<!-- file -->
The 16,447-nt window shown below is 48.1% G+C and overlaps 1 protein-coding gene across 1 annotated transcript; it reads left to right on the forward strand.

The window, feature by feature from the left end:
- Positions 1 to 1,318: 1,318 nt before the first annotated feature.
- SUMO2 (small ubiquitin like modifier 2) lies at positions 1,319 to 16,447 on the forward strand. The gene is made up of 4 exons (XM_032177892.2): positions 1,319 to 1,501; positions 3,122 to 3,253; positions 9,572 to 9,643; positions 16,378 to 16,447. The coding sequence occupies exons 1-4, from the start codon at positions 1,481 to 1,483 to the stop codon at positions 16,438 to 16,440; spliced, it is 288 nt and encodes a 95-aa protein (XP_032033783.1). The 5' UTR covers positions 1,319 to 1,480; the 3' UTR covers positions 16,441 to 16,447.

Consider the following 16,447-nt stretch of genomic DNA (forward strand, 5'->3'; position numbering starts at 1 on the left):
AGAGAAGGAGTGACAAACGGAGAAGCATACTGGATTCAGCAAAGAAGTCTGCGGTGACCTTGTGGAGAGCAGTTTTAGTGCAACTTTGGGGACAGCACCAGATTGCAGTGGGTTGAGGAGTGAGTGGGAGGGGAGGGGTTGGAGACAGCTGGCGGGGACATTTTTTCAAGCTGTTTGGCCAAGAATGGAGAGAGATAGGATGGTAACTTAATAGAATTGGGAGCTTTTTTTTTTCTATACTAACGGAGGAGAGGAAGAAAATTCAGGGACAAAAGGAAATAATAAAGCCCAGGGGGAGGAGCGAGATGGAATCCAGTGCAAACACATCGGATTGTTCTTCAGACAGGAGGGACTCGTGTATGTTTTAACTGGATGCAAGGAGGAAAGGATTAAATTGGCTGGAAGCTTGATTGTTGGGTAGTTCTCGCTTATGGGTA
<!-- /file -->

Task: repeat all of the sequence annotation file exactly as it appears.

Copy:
The 16,447-nt window shown below is 48.1% G+C and overlaps 1 protein-coding gene across 1 annotated transcript; it reads left to right on the forward strand.

The window, feature by feature from the left end:
- Positions 1 to 1,318: 1,318 nt before the first annotated feature.
- SUMO2 (small ubiquitin like modifier 2) lies at positions 1,319 to 16,447 on the forward strand. The gene is made up of 4 exons (XM_032177892.2): positions 1,319 to 1,501; positions 3,122 to 3,253; positions 9,572 to 9,643; positions 16,378 to 16,447. The coding sequence occupies exons 1-4, from the start codon at positions 1,481 to 1,483 to the stop codon at positions 16,438 to 16,440; spliced, it is 288 nt and encodes a 95-aa protein (XP_032033783.1). The 5' UTR covers positions 1,319 to 1,480; the 3' UTR covers positions 16,441 to 16,447.

Consider the following 16,447-nt stretch of genomic DNA (forward strand, 5'->3'; position numbering starts at 1 on the left):
AGAGAAGGAGTGACAAACGGAGAAGCATACTGGATTCAGCAAAGAAGTCTGCGGTGACCTTGTGGAGAGCAGTTTTAGTGCAACTTTGGGGACAGCACCAGATTGCAGTGGGTTGAGGAGTGAGTGGGAGGGGAGGGGTTGGAGACAGCTGGCGGGGACATTTTTTCAAGCTGTTTGGCCAAGAATGGAGAGAGATAGGATGGTAACTTAATAGAATTGGGAGCTTTTTTTTTTCTATACTAACGGAGGAGAGGAAGAAAATTCAGGGACAAAAGGAAATAATAAAGCCCAGGGGGAGGAGCGAGATGGAATCCAGTGCAAACACATCGGATTGTTCTTCAGACAGGAGGGACTCGTGTATGTTTTAACTGGATGCAAGGAGGAAAGGATTAAATTGGCTGGAAGCTTGATTGTTGGGTAGTTCTCGCTTATGGGTA